The federal government is doling out money for events celebrating the 150th anniversary of Confederation.
Last Thursday, federal Heritage Minister Shelly Glover announced the new Canada 150 Fund at the Burnaby Village Museum.
"From coast to coast to coast, Canadians of all ages and backgrounds will have a unique opportunity to celebrate our great nation and give something back to Canada," Glover said in a media release.
The fund, which was announced in the 2015 federal budget, totals $210 million over four years. The Burnaby Village Museum announcement also included the unveiling of a logo for the fund. The idea behind the Canada 150 Fund is to promote "Canadian values, culture and history, generate national pride and bring citizens together to celebrate Canada 150," according to an emailed response from the government, following the NOW's request for an interview.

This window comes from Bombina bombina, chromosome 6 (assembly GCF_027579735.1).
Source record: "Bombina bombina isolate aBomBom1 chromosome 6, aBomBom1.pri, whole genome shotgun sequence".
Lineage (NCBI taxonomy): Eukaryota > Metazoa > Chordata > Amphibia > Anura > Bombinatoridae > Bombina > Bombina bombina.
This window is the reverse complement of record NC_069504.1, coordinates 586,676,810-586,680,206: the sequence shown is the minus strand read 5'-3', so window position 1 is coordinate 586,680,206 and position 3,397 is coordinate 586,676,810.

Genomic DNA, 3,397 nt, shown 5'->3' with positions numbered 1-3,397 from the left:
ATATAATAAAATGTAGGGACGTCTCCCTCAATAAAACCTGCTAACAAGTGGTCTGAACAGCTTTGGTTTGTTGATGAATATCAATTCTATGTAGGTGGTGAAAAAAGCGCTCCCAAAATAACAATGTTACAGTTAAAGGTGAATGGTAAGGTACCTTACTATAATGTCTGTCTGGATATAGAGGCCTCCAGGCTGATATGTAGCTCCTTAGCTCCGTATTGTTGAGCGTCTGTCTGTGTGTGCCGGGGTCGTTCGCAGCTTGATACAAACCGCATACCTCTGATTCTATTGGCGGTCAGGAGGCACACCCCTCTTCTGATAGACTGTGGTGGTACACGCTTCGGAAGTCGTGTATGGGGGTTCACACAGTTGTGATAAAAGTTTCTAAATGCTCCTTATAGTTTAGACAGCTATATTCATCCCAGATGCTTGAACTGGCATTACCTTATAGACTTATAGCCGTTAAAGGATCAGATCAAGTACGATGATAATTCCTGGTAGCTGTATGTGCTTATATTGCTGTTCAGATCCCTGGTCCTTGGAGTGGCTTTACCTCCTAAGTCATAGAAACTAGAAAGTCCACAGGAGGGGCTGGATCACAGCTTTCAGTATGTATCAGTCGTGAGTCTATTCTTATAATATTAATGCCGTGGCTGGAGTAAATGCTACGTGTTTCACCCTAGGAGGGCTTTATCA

Groups eligible for funding include Canadian nonprofi ts, corporations, cooperatives, schools and municipal governments. The government is looking for applications for the first round of projects, which it's calling signature initiatives, and the deadline to apply is May 29. Signatures initiatives are defined as high impact, national projects aimed at bringing Canadians closer together while highlighting the 150th Confederation anniversary. When asked for an example of a typical project the Canada 150 Fund would cover, Charles Cardinal, a media relations staffer, pointed to Rendez-vous Naval 2017, a tall ships regatta planned for 2017 in Quebec. Following the signature initiatives, money will also be available for community-based projects